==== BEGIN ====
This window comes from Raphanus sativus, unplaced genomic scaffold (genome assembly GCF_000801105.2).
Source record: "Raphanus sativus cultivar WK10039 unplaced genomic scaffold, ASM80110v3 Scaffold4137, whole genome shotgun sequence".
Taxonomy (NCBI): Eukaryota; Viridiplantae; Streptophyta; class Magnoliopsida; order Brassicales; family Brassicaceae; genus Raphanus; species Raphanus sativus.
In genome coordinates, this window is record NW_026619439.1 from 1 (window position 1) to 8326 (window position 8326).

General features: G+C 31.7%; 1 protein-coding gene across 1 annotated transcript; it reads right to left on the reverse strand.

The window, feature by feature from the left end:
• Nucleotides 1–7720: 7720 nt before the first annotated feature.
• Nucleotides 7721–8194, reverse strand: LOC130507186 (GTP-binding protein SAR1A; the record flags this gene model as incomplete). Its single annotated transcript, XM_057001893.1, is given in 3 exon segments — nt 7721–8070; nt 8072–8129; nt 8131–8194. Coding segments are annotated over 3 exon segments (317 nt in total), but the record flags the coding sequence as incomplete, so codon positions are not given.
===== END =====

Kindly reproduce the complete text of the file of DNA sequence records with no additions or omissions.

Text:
This window comes from Raphanus sativus, unplaced genomic scaffold (genome assembly GCF_000801105.2).
Source record: "Raphanus sativus cultivar WK10039 unplaced genomic scaffold, ASM80110v3 Scaffold4137, whole genome shotgun sequence".
Taxonomy (NCBI): Eukaryota; Viridiplantae; Streptophyta; class Magnoliopsida; order Brassicales; family Brassicaceae; genus Raphanus; species Raphanus sativus.
In genome coordinates, this window is record NW_026619439.1 from 1 (window position 1) to 8326 (window position 8326).

General features: G+C 31.7%; 1 protein-coding gene across 1 annotated transcript; it reads right to left on the reverse strand.

The window, feature by feature from the left end:
• Nucleotides 1–7720: 7720 nt before the first annotated feature.
• Nucleotides 7721–8194, reverse strand: LOC130507186 (GTP-binding protein SAR1A; the record flags this gene model as incomplete). Its single annotated transcript, XM_057001893.1, is given in 3 exon segments — nt 7721–8070; nt 8072–8129; nt 8131–8194. Coding segments are annotated over 3 exon segments (317 nt in total), but the record flags the coding sequence as incomplete, so codon positions are not given.